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Pomodoro

June 3, 2008
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Tomatoes are supposedly the most common home-garden vegetable grown in the U.S. My family was no exception to growing our own tomatoes. My Nonno would boast about how big his tomatoes would grow—often the size of a softball or a mini soccer ball—showing us kids his most recent conquest from his tomato vines. It wasn’t long before my uncle also threw his hat in the ring, planting tomatoes and encouraging them to grow larger than his father-in-law’s. No matter what my family tried, ours never reached such diameters, but they sure tasted just as good as any tomato twice its size. * Note: If you’ve never had a homegrown tomato, go out and buy some organic tomato plants and plant them during the middle to late spring season so you can catch its fresh produce during the summer. Seriously, one of the best and simplest things you could do.

I understand many people don’t like raw tomatoes (I used to be one of them). Maybe it’s the texture—the tough, semi-rubbery and starchy skin combined with the squishy, seedy inside. Or maybe it’s the tastelessness of mass-produced hothouse tomatoes. Or perhaps it’s a fear of eating anything that can be termed “healthy.” Whatever the reason for a dislike of the uncooked tomato, I doubt there are many who can resist the perfect union of ragu sauce and a steaming plate of macaroni.

A plate of homemade pasta with ragu is reminiscent of Sunday lunch at Nonna’s house, sitting around the table with cousins. It’s family and home cooked into a plate of homemade ravioli, with a sprinkle of Parmesan adorning the top. It’s comforting and utterly delicious! This should go without saying that the ragu is not out of a jar purchased at your local supermarket with a Prego sticker plastered across the front. This is traditional homemade Italian pasta sauce, with maybe a few slight adjustments made throughout the years to cut out some of the large quantities of butter previously used. Cutting out a stick of butter or not, it’s still fresh and homemade and would beat Prego any day of the week in a ragu sauce throw-down. It takes hours simmering on the stovetop, melding all the flavors together. But it’s one of the most delicious things to come out of Italy, and out of my Nonna’s kitchen—just ask anyone in our family.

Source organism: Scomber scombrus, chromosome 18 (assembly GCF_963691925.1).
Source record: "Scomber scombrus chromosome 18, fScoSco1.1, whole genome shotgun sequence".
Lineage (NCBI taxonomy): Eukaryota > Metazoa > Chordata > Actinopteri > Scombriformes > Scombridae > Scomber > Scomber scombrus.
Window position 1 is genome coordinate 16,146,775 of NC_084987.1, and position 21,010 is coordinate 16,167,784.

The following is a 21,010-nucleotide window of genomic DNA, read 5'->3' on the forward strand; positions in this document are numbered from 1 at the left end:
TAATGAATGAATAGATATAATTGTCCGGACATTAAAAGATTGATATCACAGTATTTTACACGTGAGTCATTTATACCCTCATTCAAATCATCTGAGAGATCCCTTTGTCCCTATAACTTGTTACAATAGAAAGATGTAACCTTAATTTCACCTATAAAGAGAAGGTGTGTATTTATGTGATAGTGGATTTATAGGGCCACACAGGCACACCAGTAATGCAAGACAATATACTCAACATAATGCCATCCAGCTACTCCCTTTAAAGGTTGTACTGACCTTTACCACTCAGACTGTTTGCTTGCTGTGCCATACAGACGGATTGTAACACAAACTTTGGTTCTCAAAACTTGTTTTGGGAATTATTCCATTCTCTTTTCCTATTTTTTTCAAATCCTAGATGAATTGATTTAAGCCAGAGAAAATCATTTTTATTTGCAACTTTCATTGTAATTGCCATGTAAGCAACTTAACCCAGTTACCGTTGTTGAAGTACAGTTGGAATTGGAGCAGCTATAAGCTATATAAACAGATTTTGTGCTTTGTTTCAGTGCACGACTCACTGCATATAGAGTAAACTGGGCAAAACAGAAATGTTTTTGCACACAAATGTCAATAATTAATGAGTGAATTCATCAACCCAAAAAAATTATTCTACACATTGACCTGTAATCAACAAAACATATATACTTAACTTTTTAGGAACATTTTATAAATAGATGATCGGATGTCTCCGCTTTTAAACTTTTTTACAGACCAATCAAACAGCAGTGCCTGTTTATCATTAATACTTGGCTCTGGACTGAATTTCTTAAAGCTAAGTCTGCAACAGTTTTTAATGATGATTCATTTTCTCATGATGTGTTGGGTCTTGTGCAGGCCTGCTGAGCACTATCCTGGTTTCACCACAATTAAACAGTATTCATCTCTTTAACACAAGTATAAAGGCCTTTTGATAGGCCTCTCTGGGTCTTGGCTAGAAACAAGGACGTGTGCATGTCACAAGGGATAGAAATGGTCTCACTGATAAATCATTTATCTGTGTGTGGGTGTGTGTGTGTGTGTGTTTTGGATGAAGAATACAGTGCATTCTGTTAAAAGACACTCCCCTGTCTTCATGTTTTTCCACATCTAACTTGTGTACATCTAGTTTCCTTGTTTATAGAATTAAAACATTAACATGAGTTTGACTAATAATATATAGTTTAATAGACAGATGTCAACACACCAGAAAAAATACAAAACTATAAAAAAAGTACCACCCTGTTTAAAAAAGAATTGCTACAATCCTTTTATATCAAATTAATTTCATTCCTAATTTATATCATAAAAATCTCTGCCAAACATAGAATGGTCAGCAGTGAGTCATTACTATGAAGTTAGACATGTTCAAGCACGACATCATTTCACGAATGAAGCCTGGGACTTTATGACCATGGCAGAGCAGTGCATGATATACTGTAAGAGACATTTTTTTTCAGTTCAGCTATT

Personally, I’m more ragu than marinara when it comes to accompanying pasta. However, I realize that not everyone likes meat or simply has a preference for “plain” tomato sauce, which is an excellent reason to master the art of the marinara sauce, which usually consists primarily of onion and bay leaves for flavoring and crushed tomatoes.

Good tomato varieties:

Heirloom (an open-pollinated, non-hybrid tomato, which means that they are not genetically modified)

Beefsteak (good for sandwiches)

Brandywine (good flavor)

Roma (good for making sauces and canning, although San Marzano tomatoes are supposed to be the BEST for making sauces)

Tomato Resources:

Tomatoes paired with Mozzarella

Companion planting with Tomatoes

Good Ole ‘Merican T‘Maters

Heirloom Tomatoes

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2 Comments leave one →
  1. jennshine permalink
    June 4, 2008 2:57 pm

    Nona… ^_^ cousins… hehe
    your old ‘back in the day’ entries make me smile too~ remembering the good old days

  2. Jill permalink
    June 4, 2008 5:41 pm

    love it!

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